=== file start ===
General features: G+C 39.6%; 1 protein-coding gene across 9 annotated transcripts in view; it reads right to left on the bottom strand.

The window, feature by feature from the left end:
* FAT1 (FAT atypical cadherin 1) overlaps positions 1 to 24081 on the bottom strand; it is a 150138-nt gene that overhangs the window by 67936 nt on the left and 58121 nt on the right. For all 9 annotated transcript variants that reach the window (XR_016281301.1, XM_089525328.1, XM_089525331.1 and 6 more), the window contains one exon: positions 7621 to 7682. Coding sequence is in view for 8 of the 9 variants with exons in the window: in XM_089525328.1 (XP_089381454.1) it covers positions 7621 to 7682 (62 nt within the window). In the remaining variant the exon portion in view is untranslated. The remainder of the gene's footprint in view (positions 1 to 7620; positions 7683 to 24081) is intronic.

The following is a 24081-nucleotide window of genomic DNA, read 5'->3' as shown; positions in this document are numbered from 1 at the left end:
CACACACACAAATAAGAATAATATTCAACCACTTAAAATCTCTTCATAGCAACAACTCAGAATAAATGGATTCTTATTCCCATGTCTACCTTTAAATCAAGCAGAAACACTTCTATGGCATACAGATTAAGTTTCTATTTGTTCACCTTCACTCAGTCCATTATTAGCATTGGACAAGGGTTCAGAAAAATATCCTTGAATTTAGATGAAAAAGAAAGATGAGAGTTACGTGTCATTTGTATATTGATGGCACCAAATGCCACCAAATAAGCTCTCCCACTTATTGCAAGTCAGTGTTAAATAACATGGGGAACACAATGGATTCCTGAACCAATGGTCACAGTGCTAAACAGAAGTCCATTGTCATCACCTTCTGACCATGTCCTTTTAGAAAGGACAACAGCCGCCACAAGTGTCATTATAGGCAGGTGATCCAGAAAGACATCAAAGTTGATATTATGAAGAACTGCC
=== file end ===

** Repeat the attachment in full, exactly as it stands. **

General features: G+C 39.6%; 1 protein-coding gene across 9 annotated transcripts in view; it reads right to left on the bottom strand.

The window, feature by feature from the left end:
* FAT1 (FAT atypical cadherin 1) overlaps positions 1 to 24081 on the bottom strand; it is a 150138-nt gene that overhangs the window by 67936 nt on the left and 58121 nt on the right. For all 9 annotated transcript variants that reach the window (XR_016281301.1, XM_089525328.1, XM_089525331.1 and 6 more), the window contains one exon: positions 7621 to 7682. Coding sequence is in view for 8 of the 9 variants with exons in the window: in XM_089525328.1 (XP_089381454.1) it covers positions 7621 to 7682 (62 nt within the window). In the remaining variant the exon portion in view is untranslated. The remainder of the gene's footprint in view (positions 1 to 7620; positions 7683 to 24081) is intronic.

The following is a 24081-nucleotide window of genomic DNA, read 5'->3' as shown; positions in this document are numbered from 1 at the left end:
CACACACACAAATAAGAATAATATTCAACCACTTAAAATCTCTTCATAGCAACAACTCAGAATAAATGGATTCTTATTCCCATGTCTACCTTTAAATCAAGCAGAAACACTTCTATGGCATACAGATTAAGTTTCTATTTGTTCACCTTCACTCAGTCCATTATTAGCATTGGACAAGGGTTCAGAAAAATATCCTTGAATTTAGATGAAAAAGAAAGATGAGAGTTACGTGTCATTTGTATATTGATGGCACCAAATGCCACCAAATAAGCTCTCCCACTTATTGCAAGTCAGTGTTAAATAACATGGGGAACACAATGGATTCCTGAACCAATGGTCACAGTGCTAAACAGAAGTCCATTGTCATCACCTTCTGACCATGTCCTTTTAGAAAGGACAACAGCCGCCACAAGTGTCATTATAGGCAGGTGATCCAGAAAGACATCAAAGTTGATATTATGAAGAACTGCC